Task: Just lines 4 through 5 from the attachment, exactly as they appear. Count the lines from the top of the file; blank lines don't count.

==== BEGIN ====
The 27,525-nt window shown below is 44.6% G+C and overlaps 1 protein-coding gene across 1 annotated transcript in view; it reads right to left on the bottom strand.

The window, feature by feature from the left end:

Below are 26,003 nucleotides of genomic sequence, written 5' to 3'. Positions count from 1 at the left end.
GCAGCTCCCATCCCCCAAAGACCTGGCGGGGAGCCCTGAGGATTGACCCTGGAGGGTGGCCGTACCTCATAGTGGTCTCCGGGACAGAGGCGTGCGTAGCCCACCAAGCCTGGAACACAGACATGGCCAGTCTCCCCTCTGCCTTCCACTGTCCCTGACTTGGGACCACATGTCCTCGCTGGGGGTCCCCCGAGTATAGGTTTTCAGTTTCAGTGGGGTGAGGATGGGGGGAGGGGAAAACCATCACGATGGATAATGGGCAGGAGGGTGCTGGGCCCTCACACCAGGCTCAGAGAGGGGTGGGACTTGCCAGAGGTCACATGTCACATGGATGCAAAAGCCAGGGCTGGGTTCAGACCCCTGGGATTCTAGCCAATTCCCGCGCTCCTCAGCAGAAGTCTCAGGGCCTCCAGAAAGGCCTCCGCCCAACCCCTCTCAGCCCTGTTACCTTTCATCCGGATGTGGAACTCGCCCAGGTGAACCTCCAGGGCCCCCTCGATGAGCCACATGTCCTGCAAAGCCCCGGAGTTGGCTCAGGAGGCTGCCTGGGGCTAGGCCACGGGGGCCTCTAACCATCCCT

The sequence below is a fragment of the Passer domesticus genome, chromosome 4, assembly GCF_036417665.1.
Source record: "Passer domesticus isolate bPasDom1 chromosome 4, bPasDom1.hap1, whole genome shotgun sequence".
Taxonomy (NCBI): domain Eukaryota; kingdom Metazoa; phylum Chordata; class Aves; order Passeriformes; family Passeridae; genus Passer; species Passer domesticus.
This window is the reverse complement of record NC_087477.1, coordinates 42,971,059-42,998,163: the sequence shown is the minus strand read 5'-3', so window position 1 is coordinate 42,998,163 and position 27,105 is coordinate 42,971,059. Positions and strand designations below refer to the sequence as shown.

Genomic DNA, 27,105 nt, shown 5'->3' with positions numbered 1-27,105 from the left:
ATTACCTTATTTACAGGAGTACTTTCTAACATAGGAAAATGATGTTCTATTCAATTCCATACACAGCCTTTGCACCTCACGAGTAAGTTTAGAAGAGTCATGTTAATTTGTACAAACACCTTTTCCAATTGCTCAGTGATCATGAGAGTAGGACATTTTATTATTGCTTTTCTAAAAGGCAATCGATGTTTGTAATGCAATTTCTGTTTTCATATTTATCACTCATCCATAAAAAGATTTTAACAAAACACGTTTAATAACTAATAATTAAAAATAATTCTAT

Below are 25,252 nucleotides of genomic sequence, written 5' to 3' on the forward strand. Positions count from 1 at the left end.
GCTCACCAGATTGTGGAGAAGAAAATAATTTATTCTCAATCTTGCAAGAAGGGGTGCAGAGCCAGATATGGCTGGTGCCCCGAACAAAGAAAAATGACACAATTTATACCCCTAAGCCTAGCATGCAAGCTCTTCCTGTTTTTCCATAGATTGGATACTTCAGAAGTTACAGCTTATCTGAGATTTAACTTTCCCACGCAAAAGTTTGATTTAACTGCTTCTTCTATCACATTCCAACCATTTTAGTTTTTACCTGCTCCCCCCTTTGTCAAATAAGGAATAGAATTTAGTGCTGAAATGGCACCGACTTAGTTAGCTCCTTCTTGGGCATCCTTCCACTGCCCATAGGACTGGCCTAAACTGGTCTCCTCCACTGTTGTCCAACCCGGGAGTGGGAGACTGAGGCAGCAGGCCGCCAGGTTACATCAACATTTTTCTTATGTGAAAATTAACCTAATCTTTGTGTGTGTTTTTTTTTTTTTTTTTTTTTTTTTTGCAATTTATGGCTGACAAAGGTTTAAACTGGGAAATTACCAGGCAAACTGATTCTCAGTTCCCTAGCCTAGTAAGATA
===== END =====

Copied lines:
GCAGCTCCCATCCCCCAAAGACCTGGCGGGGAGCCCTGAGGATTGACCCTGGAGGGTGGCCGTACCTCATAGTGGTCTCCGGGACAGAGGCGTGCGTAGCCCACCAAGCCTGGAACACAGACATGGCCAGTCTCCCCTCTGCCTTCCACTGTCCCTGACTTGGGACCACATGTCCTCGCTGGGGGTCCCCCGAGTATAGGTTTTCAGTTTCAGTGGGGTGAGGATGGGGGGAGGGGAAAACCATCACGATGGATAATGGGCAGGAGGGTGCTGGGCCCTCACACCAGGCTCAGAGAGGGGTGGGACTTGCCAGAGGTCACATGTCACATGGATGCAAAAGCCAGGGCTGGGTTCAGACCCCTGGGATTCTAGCCAATTCCCGCGCTCCTCAGCAGAAGTCTCAGGGCCTCCAGAAAGGCCTCCGCCCAACCCCTCTCAGCCCTGTTACCTTTCATCCGGATGTGGAACTCGCCCAGGTGAACCTCCAGGGCCCCCTCGATGAGCCACATGTCCTGCAAAGCCCCGGAGTTGGCTCAGGAGGCTGCCTGGGGCTAGGCCACGGGGGCCTCTAACCATCCCT

The sequence below is a fragment of the Passer domesticus genome, chromosome 4, assembly GCF_036417665.1.